Just before the announcement, an interview with Archbishop De Kesel

Minutes before today’s announcement and presentation of the new archbishop of Mechelen-Brussels, Kerknet had the chance to sit down and ask a few questions to Archbishop-elect Jozef De Kesel. The interview about memories of the past and hopes for the future gives some idea of who Msgr. De Kesel is.

In my translation:

aartsbisschop-jozef-de-keselAt your ordination as priest you were surrounded by priests of the family, and especially also your uncle, Leo De Kesel [auxiliary bishop of Ghent from 1960 to 1991, who ordained his nephew]. Was it a matter of course for you to follow in their footsteps?

“The well-known Uncle Fons, a Norbertine from Averbode Abbey, was also there. But no, in 1965 it was already not a matter of course anymore. My vocation comes in part from the family context, but also from my involvement in the Catholic Social Action and in the parish, where a group of us studied the liturgical renewal of the Second Vatican Council.”

Who were your mentors?

“In that time we read, for example, Romano Guardini. I also followed the movement around Charles de Foucauld. Later, when I studied theology, I read with interest the Jesus book and other literature of Msgr. Schillebeeckx, Karl Rahner and Willem Barnard.

Dietrich Bonhoeffer was also a great source of inspiration for me. I mostly discovered him when I was responsible for the Higher Institute of Religion in Ghent. I was so fascinated by Letters and Papers from Prison that I subsequently read all his works.”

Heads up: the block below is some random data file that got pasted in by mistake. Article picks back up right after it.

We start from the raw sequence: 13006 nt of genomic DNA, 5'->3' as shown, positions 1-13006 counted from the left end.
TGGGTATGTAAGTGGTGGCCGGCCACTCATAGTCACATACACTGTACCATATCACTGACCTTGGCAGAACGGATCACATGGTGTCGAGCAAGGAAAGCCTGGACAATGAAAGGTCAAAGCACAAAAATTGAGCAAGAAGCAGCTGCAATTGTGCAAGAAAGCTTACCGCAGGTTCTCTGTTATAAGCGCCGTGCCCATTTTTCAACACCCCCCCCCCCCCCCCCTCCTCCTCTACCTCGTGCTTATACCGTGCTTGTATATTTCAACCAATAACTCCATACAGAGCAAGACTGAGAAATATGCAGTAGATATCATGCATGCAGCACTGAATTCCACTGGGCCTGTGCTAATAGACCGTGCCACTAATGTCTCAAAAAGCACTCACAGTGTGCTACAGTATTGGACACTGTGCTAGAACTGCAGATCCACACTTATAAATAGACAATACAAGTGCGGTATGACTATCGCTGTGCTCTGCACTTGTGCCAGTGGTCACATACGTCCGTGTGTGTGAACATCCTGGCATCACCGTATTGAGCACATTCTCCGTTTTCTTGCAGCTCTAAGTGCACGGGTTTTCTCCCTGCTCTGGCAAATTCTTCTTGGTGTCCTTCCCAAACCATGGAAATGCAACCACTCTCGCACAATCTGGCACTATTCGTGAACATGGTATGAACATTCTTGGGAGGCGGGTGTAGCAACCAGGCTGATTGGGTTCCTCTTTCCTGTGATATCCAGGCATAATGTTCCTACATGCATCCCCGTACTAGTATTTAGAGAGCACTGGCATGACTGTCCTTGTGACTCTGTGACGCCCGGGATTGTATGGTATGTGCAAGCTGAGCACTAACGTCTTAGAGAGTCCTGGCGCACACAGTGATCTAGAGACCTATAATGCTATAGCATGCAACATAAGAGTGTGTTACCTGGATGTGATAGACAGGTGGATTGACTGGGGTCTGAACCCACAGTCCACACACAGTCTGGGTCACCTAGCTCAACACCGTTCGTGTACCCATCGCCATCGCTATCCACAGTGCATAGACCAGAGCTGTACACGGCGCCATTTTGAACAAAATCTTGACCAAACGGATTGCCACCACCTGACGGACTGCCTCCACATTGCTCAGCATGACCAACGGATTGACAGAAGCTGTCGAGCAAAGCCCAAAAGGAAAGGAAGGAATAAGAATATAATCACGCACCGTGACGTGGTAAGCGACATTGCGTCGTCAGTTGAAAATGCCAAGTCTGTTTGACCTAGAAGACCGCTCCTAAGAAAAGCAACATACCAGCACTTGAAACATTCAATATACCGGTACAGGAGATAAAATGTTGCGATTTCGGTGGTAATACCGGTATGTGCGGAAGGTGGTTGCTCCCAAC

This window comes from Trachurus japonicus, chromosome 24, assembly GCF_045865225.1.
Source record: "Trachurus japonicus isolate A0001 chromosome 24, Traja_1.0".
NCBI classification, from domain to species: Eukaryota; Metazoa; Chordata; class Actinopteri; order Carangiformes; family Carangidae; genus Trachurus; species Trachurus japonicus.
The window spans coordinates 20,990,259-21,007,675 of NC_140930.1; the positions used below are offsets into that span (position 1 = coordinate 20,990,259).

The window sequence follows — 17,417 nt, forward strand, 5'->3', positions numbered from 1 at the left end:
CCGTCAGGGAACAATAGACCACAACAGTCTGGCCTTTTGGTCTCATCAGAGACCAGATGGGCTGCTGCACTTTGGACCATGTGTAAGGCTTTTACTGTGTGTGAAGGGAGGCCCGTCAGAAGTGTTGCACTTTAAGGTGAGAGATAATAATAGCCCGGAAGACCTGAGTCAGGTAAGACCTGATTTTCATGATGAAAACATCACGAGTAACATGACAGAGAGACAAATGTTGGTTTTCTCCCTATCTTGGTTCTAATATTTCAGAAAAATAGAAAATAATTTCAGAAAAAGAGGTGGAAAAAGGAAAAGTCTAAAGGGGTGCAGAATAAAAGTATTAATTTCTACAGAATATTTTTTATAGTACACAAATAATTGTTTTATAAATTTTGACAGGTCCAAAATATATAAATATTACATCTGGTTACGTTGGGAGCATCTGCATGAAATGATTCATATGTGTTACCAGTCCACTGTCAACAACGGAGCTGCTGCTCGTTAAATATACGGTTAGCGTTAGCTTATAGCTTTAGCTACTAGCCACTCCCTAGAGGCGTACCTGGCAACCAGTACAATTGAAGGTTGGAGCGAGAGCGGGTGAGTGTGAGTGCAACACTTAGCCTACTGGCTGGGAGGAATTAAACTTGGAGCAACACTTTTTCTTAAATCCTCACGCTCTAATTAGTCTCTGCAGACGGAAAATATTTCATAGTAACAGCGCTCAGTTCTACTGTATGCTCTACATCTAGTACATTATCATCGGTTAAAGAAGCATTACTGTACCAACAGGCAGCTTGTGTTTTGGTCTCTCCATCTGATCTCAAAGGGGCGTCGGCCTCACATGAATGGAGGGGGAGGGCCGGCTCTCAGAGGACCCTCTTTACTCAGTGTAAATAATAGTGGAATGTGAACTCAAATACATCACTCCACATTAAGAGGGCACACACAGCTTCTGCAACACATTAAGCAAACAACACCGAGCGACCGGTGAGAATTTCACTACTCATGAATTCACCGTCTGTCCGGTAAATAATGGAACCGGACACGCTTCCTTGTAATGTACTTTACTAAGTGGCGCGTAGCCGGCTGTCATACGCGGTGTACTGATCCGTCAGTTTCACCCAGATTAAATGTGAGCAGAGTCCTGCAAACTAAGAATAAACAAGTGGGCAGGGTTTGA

What connects these inspirations?

“The theologians teach me that the Christian faith is a great treasure with a rich content and tradition. Bonhoeffer teaches me to understand that this tradition can be experienced in different contexts.

We no longer live in the  homogenous Christian society of the past. But the comfortable situation of that time is not the only context in which to experience your faith.”

As bishop you chose the motto “with you I am a Christian” in 2002. What did you mean by that?

“The first part of the quote by St. Augustine is, “For you I am a bishop”. By choosing only the second part I clearly state that my first calling as a bishop is to be a Christian, a disciple of Jesus. Everything else follows from that. For me it is important to jointly take responsibility. That responsibility binds us as a society. The quote is also a clear choice for collegiality in exercising authority. I am very happy with the three auxiliary bishops that I can count on in the archdiocese.”

What are the great challenges for the Church today?

“The question is not so much how many priests we need and how to organise ourselves. But: what do we have to say to society? Formation and the introduction into the faith are very important for that. It is not a question of having to take an exam in order to be a part of it. There can be many degrees of belonging. But we can assume that there is a certain question or desire when people come to Church.

Don’t misunderstand me. A smaller Church must also be an open Church and relevant for society.”

What sort of Church do you dream of?